Parks Planned in Low-Lying Areas

BBMP says greenery could avert rain-induced calamities, but a noted environmentalist disagrees

Published: 13th October 2014 06:02 AM  |   Last Updated: 13th October 2014 06:02 AM   |  A+A-


BANGALORE: The Bruhat Bangalore Mahanagara Palike (BBMP) is contemplating parks and playgrounds in low-lying areas to avert rain-induced calamities.

"No construction will be allowed in such places. Even if water gushes, there will be no calamities. Further, we will get more lung-space and greenery," said Chowdegowda, Additional Director (Town Planning), BBMP.

Unauthorised buildings that come up on stormwater drains add to the problem, said BBMP officials.  "Black soil near the drains is very soft and not suitable for construction. These buildings look fine from outside, but the foundation is weak. Such buildings might collapse during heavy rains. We have been telling people not to construct buildings in these areas but they don't heed our words," Chowdegowda said.

He added the City Development Plan (CDP) 2015 would be revised keeping in mind 2031.

Wetlands Mooted

A N Yellappa Reddy, well-known environmentalist, believes the proposal is flawed. "If low-lying areas are converted into wetlands with aqua plants on either side, rain water can be naturally treated. The aquatic plants are capable of purifying water and recharging ground water," he said.

Reddy described the process as an "internationally proven mechanism". Even the Supreme Court has insisted on protection of wetlands. Once Bangalore had 3,000 lakes and 5,000 percolation tanks, and cultivation was common, providing wetlands. "These wetlands are capable of storing 100 times more water than rain water harvesting mechanisms,"  he explained.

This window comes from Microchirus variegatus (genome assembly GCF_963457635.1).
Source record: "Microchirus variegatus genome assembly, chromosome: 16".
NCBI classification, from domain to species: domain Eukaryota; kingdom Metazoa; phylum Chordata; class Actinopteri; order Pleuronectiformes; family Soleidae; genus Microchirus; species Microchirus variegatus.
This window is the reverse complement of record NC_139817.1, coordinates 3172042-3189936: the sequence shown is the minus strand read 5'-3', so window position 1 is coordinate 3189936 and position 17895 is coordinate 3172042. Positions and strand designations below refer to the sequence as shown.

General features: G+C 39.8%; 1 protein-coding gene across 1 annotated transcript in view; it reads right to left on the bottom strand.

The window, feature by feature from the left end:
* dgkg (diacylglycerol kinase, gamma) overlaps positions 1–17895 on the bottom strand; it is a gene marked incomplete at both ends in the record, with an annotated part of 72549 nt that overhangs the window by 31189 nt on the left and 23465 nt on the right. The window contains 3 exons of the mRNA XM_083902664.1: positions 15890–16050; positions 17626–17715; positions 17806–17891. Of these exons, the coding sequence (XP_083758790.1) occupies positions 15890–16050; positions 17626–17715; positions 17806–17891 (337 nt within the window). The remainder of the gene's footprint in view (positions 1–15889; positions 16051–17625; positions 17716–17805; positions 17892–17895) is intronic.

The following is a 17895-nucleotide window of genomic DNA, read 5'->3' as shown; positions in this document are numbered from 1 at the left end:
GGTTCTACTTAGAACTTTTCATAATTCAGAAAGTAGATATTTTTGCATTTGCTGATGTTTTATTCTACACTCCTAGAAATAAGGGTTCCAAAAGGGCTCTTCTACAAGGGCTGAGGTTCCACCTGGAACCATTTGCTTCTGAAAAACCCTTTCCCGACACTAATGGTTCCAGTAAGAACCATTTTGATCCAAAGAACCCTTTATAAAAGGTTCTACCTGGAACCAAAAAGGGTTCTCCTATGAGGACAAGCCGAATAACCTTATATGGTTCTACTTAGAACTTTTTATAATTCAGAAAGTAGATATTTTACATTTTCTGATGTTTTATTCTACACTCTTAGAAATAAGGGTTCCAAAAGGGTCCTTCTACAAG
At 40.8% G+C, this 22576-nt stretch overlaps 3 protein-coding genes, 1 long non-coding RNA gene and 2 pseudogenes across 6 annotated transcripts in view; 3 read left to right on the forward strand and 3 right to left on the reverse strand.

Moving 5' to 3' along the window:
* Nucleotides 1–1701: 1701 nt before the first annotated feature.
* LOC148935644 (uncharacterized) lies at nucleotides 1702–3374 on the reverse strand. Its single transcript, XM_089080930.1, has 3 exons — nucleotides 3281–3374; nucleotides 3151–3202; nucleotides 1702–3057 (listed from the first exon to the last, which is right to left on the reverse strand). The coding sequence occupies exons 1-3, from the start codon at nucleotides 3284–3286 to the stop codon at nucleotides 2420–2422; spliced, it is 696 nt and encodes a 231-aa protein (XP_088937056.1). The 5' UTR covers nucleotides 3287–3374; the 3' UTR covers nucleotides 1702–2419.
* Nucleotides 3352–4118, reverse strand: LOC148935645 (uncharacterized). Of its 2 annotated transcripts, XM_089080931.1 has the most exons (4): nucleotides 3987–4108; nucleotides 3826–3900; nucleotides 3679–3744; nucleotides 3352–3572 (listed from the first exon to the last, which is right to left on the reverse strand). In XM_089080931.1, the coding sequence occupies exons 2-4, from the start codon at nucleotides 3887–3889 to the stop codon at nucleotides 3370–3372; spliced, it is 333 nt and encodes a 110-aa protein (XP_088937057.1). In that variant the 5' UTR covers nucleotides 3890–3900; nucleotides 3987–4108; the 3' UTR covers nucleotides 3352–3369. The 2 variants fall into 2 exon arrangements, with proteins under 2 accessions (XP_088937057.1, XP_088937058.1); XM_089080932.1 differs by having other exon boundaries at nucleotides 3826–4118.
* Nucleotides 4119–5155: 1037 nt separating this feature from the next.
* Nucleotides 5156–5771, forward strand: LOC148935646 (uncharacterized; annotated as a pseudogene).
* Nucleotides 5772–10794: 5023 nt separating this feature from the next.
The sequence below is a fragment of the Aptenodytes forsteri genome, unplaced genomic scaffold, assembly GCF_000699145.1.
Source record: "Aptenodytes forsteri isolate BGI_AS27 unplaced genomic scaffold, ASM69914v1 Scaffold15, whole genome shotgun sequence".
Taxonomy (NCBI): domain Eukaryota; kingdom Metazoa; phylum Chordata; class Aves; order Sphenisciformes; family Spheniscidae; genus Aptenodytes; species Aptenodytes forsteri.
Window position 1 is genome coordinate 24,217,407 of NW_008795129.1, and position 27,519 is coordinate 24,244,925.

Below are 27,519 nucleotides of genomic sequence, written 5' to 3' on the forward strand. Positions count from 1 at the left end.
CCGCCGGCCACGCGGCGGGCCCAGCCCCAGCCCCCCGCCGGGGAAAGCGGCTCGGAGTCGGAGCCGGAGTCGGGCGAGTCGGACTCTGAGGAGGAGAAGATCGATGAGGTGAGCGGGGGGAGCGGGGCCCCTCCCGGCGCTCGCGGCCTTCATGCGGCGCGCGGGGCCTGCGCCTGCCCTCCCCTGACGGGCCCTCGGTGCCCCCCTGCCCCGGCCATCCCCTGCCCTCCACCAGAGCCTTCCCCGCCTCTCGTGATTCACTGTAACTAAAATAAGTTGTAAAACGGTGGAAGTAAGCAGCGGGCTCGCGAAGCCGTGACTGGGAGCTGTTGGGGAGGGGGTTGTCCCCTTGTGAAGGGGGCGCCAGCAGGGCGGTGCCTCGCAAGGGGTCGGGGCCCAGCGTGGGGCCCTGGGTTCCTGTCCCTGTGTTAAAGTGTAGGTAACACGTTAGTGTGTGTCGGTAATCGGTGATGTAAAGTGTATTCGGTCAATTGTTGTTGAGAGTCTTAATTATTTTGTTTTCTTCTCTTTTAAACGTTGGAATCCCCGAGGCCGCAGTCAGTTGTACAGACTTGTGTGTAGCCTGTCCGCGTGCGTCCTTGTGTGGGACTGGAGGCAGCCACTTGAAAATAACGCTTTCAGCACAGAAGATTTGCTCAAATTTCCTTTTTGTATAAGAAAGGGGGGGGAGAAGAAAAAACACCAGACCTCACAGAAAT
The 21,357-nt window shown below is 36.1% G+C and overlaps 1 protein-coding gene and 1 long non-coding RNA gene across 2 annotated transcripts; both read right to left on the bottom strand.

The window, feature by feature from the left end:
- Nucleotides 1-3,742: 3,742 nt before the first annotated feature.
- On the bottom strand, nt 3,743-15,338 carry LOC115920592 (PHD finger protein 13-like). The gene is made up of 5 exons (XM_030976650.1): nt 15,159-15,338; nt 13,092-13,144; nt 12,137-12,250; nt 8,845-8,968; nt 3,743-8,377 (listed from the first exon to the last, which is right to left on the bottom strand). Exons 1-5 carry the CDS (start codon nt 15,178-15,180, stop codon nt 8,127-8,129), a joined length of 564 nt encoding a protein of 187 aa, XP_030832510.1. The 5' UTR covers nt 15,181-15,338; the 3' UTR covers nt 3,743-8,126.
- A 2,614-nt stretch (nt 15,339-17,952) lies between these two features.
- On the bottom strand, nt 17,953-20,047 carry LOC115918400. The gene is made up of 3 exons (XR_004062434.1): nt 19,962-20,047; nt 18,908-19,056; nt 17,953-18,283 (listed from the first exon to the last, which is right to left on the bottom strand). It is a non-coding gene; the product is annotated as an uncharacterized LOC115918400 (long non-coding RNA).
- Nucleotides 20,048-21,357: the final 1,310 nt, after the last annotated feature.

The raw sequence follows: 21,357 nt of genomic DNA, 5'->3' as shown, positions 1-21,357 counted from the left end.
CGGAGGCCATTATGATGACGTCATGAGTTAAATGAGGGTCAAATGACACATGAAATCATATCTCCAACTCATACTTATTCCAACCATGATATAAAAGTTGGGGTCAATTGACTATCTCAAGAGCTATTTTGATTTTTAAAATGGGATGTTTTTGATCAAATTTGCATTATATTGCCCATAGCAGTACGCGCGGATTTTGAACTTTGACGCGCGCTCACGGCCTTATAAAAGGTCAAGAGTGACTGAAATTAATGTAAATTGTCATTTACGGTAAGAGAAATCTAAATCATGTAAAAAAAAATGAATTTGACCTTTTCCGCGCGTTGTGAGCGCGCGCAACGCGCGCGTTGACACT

"Low-lying areas should not be made into parks as water will flood them. But if wetlands are made, ground water levels will also increase," he said.

'Increase Building Height'

B R Niranjan, professor in the civil engineering department, University Visvesvaraya College of Engineering, and an expert in structural engineering, said, "When it rains, water levels rise up to four feet in low-lying areas. Water does not enter buildings if they are constructed five feet higher." "The width of the roads also needs to be increased to 30 feet. The low-lying areas in the city span just a few kilometres. Many buildings constructed there are unauthorised. If there is political will, they can be demolished in a phased manner and new buildings can be constructed by elevating the structure," he said.

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